Uncertain future for UK fracking following key resignation and disagreement over rules

anti fracking protest
An anti-fracking protest in Balcombe in August 2013 against energy firm Cuadrilla

Clouds seemed to be gathering over the future of fracking in the UK following the resignation in late April of the country’s shale gas commissioner Natascha Engel, a former Labour MP and deputy speaker of the House of Commons.

Her position had been made untenable, she suggested, by the unwillingness of business secretary Greg Clark to review the regulatory limit for earth tremors caused by fracking, which is currently 0.5 on the Richter scale, the level at which Cuadrilla had halted its own drilling operations near Blackpool in late 2018.

Speaking to the FT, she said this was “much weaker than the rumble you might feel when walking above a Tube train”, and the fact that operators have to suspend operations for 18 hours, following its occurrence “made operations impossible.” Fracking operators Cuadrilla and Ineos had both previously made statements to that effect – Cuadrilla in February when it declared the current rules incompatible with the production of shale gas commercially, and Ineos in early April when it said it would abandon any fracking plans unless there was a change.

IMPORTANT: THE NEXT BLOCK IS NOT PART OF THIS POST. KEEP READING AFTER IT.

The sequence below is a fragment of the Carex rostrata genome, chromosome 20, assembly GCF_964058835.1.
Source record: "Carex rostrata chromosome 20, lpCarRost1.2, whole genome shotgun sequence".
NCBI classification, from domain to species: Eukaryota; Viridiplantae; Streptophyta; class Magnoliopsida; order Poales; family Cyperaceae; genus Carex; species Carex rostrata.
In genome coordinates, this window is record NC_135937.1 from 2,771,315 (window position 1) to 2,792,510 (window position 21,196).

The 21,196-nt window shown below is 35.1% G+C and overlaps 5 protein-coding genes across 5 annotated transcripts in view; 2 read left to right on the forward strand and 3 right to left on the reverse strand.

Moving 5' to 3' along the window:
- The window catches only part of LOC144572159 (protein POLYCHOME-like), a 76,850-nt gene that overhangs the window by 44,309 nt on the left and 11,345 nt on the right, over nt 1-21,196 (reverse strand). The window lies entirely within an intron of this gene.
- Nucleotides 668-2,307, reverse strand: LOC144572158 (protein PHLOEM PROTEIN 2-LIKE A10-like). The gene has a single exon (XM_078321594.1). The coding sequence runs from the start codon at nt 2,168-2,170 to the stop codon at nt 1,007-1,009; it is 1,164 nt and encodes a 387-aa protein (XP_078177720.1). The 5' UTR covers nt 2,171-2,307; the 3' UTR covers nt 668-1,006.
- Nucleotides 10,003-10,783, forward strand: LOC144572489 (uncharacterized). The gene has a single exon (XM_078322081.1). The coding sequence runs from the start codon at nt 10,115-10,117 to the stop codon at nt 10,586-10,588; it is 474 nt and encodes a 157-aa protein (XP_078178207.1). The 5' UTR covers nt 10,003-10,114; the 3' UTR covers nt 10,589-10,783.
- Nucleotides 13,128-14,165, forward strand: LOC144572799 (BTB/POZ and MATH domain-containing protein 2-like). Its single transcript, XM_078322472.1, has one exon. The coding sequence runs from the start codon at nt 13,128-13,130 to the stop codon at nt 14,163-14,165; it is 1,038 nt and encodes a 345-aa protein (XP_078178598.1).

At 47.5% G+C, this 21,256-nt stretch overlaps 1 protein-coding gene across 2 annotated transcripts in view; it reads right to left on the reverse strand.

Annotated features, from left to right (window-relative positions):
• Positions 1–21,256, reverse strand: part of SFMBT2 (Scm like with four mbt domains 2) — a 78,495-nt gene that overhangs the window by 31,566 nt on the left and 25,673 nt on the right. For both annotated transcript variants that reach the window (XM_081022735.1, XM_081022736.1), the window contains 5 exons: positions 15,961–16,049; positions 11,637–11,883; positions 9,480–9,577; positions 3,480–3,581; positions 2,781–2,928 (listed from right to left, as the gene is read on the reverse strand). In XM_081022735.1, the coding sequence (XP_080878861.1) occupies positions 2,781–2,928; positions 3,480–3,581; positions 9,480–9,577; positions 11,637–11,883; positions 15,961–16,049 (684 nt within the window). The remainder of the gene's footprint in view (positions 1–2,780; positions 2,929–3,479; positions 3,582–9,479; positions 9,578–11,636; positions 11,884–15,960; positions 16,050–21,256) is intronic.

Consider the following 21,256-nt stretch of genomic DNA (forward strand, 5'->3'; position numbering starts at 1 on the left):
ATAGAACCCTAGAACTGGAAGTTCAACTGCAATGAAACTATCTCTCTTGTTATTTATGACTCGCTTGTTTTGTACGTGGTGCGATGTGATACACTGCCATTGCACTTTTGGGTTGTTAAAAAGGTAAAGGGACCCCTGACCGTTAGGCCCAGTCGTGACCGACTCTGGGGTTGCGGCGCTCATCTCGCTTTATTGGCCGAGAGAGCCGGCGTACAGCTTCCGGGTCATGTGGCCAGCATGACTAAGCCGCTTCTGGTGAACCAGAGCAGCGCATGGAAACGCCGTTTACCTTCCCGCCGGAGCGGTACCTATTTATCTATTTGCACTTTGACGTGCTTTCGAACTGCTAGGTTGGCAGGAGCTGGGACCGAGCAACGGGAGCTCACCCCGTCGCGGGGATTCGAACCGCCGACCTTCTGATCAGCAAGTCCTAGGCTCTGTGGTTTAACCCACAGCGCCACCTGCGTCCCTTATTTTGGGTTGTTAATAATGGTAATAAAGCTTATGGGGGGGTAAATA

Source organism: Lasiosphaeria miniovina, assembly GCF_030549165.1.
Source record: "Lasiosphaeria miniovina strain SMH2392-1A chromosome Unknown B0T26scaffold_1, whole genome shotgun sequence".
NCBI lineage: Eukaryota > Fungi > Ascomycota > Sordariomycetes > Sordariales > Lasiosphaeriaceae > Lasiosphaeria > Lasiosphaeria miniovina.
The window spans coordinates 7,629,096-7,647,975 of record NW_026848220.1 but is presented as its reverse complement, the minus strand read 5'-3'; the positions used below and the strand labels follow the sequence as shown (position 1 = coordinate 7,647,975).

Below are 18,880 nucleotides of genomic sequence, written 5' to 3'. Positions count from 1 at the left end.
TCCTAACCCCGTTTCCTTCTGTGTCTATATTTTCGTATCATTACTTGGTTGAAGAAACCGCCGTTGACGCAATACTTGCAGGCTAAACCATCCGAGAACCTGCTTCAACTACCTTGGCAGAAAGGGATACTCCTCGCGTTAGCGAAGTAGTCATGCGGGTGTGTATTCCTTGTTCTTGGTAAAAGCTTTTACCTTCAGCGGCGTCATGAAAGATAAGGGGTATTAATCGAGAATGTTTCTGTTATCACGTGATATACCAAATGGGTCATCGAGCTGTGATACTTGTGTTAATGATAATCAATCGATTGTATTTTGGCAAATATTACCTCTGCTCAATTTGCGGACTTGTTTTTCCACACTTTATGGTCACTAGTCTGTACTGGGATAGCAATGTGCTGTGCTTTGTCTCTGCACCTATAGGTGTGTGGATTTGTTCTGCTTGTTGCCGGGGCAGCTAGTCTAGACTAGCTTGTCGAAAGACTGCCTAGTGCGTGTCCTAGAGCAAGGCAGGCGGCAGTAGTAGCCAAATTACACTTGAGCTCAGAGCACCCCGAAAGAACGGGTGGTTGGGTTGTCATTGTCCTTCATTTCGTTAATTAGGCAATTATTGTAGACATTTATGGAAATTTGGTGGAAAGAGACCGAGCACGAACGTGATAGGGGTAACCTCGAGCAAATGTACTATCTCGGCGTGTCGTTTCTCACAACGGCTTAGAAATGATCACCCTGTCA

Declaring that policy was being driven by “environmental lobbying rather than science”, Engel also told the BBC that she had accepted the job – six months before – on the understanding that these “ridiculously low limts on earth tremors” were going to be reviewed.

Speaking to NewScientist, geologists Ben Edwards of the University of Liverpool and Brian Baptie of the British Geological Survey, said they believed the threshold could safely rise by another 1.5 on the scale. But the same article suggested the existing constraints had been put in place to leave a safe margin beyond the point where dangerous events might occur.

The Government maintained that the limits had been set in place several years ago, at a point when – as Energy Minister Clare Perry pointed out – there had been no indication from the industry that this would be a show-stopper. Observers also linked the apparent intransigence to the current turmoil over Brexit, which is depriving many matters of the attention they deserve.

The Government continued to uphold its support for the UK fracking industry and its potential “to be a new domestic energy source, and create thousands of well-paid, quality jobs” but also said it doesn’t plan to review the UK’s traffic light system (TLS) used to regulate seismic activity caused by the method, and such plans have never been on the cards.